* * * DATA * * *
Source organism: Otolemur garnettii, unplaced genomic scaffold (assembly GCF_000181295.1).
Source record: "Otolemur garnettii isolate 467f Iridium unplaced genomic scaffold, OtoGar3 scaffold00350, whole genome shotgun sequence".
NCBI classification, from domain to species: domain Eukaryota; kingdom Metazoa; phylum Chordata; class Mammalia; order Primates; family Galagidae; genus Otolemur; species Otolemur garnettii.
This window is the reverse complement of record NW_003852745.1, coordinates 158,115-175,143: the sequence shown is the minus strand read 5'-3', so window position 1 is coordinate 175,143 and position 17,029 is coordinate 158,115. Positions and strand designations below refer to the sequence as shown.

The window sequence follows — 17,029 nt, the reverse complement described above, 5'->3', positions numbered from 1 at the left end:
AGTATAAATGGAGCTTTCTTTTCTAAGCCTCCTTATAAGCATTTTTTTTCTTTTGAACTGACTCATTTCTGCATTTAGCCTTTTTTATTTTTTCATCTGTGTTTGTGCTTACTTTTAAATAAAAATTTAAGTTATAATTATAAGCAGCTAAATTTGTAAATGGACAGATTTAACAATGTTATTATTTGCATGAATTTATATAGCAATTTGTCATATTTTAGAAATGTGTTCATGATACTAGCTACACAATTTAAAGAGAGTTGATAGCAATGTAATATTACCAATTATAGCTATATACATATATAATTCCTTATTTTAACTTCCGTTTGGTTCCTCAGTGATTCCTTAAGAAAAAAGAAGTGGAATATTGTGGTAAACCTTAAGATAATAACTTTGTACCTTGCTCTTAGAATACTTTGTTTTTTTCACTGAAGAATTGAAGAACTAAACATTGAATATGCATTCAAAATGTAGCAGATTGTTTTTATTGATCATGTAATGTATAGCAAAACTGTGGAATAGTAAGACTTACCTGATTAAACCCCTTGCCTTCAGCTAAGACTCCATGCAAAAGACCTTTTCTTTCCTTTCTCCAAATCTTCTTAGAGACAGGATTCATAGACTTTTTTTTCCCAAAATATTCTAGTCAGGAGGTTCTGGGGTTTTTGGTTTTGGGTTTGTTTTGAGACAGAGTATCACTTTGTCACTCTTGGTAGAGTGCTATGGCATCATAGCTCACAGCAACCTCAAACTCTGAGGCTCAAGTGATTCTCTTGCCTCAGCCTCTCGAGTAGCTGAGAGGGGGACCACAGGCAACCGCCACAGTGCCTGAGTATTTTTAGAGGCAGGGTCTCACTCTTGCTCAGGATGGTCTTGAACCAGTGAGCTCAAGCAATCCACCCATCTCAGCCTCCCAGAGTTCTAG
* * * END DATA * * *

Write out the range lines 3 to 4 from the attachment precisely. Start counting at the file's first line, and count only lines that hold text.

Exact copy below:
NCBI classification, from domain to species: domain Eukaryota; kingdom Metazoa; phylum Chordata; class Mammalia; order Primates; family Galagidae; genus Otolemur; species Otolemur garnettii.
This window is the reverse complement of record NW_003852745.1, coordinates 158,115-175,143: the sequence shown is the minus strand read 5'-3', so window position 1 is coordinate 175,143 and position 17,029 is coordinate 158,115. Positions and strand designations below refer to the sequence as shown.